Keith took up a position at St Andrew’s Church in Edburton Sussex in 1705, living in illness and poverty until he died in 1716. He continued to write against the Quakers even when his parishioners complained of neglect.
George Keith remains a relatively understudied character yet provides an insight into the religious climate of the later seventeenth century, not least because of the sheer volume of written material he produced. His various turns from Presbyterian to Quaker, to reformed Quaker, to Anglican highlight that belief was not static for all. His difficulties faced by changing sides reflect the ability to change, but also the difficulties faced by those who chose to do so.
 George Keith, The way to the city of God described, or, A plaine declaration how any man may, within the day of visitation given him of God, pass out of the unrighteous into the righteous state: as also how he may go forward in the way of holyness and righteousness, and so be fitted for the kingdom of God, and the beholding and enjoying thereof….written in the time of his confinement in Aberdeen, in the year 1676, with a preface to the whole, written this year (Aberdeen, 1678); George Keith, Immediate revelation, or, Jesus Christ the eternall Son of God revealed in man: and revealing the knowledge of God and the things of his kingdom immediately : or, the Holy Ghost, the Holy Spirit of promise, the spirit of prophecy poured forth and inspiring man and induing him with power from on high ...writ by George Keith, prisoner of the truth in the Tolbooth of Aberdein, the 29th of the third month, 1665 (Aberdeen, 1668).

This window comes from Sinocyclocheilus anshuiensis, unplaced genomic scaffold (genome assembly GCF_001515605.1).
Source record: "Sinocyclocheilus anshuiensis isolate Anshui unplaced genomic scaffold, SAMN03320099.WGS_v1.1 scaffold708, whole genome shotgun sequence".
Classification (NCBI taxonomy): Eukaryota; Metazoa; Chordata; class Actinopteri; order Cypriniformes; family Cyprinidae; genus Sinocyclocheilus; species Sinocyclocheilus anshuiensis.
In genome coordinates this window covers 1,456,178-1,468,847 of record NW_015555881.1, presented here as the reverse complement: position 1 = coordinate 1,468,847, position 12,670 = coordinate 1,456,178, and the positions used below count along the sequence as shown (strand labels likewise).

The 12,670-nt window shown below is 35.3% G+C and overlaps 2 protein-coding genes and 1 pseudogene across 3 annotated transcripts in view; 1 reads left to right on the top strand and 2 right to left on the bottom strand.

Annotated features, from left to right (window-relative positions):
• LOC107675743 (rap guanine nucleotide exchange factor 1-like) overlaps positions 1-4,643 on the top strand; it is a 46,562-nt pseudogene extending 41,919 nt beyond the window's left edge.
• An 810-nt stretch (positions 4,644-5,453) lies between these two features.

George Keith, Help in time of need from the God of help: to the people of the (so called) Church of Scotland, especially the once more zealous and professing, who have so shamefully degenerated and declined from that which their fathers the primitive Protestants attained unto ... writ by George Keith, prisoner for the truth in Aberdeen in the latter end of the year 1664. (Aberdeen, 1665), p.20.
 George Keith, Some reasons and causes of the late seperation that hath come to pass at Philadelphia betwixt us, called by some the Seperate Meeting and others that meet apart from us (1692), p.17.
 George Keith, An exact narrative of the proceedings at Turners-Hall, the 11th of the month called June, 1696 : together with the disputes and speeches there, between G. Keith and other Quakers, differing from him in some religious (London, 1696); George Keith, A second narrative of the proceedings at Turners-Hall, the 29th of the month called April, 1697 giving an exact account of all the proofs G.K. brought out of the Quakers books, and read in that meeting, to prove them guilty of the four great errors he had charged them with, in his printed advertisements (London, 1697); George Keith, A third narrative of the proceedings at Turner's Hall the twenty first day of April 1698: giving an exact account of the proofs brought by George Keith out of the Quakers printed books ... opposing four great fundamental doctrines of the Christian faith (London, 1698); George Keith, George Keith's Fourth narrative of his proceedings at Turners-hall divided into three parts: detecting the Quakers gross errors, vile heresies, and antichristian principles, oppugning the fundamentals of Christianity, by clear and evident proofs (London, 1700).
 George Keith, The True Copy of the Paper Given in to the Yearly Meeting of the People called Quakers at their Meeting-Place in Grace-Church-Street, London, 15 day of the 3d. Month 1695 (London, 1695), p. title page.